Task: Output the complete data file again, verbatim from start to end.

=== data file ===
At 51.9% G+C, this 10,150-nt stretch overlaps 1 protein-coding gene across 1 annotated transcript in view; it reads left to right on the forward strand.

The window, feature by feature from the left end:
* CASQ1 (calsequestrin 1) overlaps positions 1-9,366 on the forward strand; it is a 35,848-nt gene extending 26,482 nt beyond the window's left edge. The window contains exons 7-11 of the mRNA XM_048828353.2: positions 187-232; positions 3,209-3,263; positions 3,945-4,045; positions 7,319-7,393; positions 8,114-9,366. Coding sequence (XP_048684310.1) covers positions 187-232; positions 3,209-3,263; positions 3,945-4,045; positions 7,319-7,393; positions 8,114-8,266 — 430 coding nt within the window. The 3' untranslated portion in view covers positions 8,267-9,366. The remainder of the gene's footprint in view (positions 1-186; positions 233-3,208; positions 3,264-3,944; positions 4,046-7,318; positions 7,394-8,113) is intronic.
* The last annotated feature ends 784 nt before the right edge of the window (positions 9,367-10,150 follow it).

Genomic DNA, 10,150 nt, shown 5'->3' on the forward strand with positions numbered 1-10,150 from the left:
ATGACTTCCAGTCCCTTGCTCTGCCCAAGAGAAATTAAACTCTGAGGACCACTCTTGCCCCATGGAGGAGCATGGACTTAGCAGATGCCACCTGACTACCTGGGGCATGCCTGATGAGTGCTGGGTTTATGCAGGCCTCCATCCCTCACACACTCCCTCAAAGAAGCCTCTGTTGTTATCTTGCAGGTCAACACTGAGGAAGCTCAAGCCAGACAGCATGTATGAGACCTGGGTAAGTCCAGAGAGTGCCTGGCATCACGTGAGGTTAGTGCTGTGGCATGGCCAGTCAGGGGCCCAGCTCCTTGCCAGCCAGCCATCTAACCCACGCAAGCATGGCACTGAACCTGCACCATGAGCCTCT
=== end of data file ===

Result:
At 51.9% G+C, this 10,150-nt stretch overlaps 1 protein-coding gene across 1 annotated transcript in view; it reads left to right on the forward strand.

The window, feature by feature from the left end:
* CASQ1 (calsequestrin 1) overlaps positions 1-9,366 on the forward strand; it is a 35,848-nt gene extending 26,482 nt beyond the window's left edge. The window contains exons 7-11 of the mRNA XM_048828353.2: positions 187-232; positions 3,209-3,263; positions 3,945-4,045; positions 7,319-7,393; positions 8,114-9,366. Coding sequence (XP_048684310.1) covers positions 187-232; positions 3,209-3,263; positions 3,945-4,045; positions 7,319-7,393; positions 8,114-8,266 — 430 coding nt within the window. The 3' untranslated portion in view covers positions 8,267-9,366. The remainder of the gene's footprint in view (positions 1-186; positions 233-3,208; positions 3,264-3,944; positions 4,046-7,318; positions 7,394-8,113) is intronic.
* The last annotated feature ends 784 nt before the right edge of the window (positions 9,367-10,150 follow it).

Genomic DNA, 10,150 nt, shown 5'->3' on the forward strand with positions numbered 1-10,150 from the left:
ATGACTTCCAGTCCCTTGCTCTGCCCAAGAGAAATTAAACTCTGAGGACCACTCTTGCCCCATGGAGGAGCATGGACTTAGCAGATGCCACCTGACTACCTGGGGCATGCCTGATGAGTGCTGGGTTTATGCAGGCCTCCATCCCTCACACACTCCCTCAAAGAAGCCTCTGTTGTTATCTTGCAGGTCAACACTGAGGAAGCTCAAGCCAGACAGCATGTATGAGACCTGGGTAAGTCCAGAGAGTGCCTGGCATCACGTGAGGTTAGTGCTGTGGCATGGCCAGTCAGGGGCCCAGCTCCTTGCCAGCCAGCCATCTAACCCACGCAAGCATGGCACTGAACCTGCACCATGAGCCTCT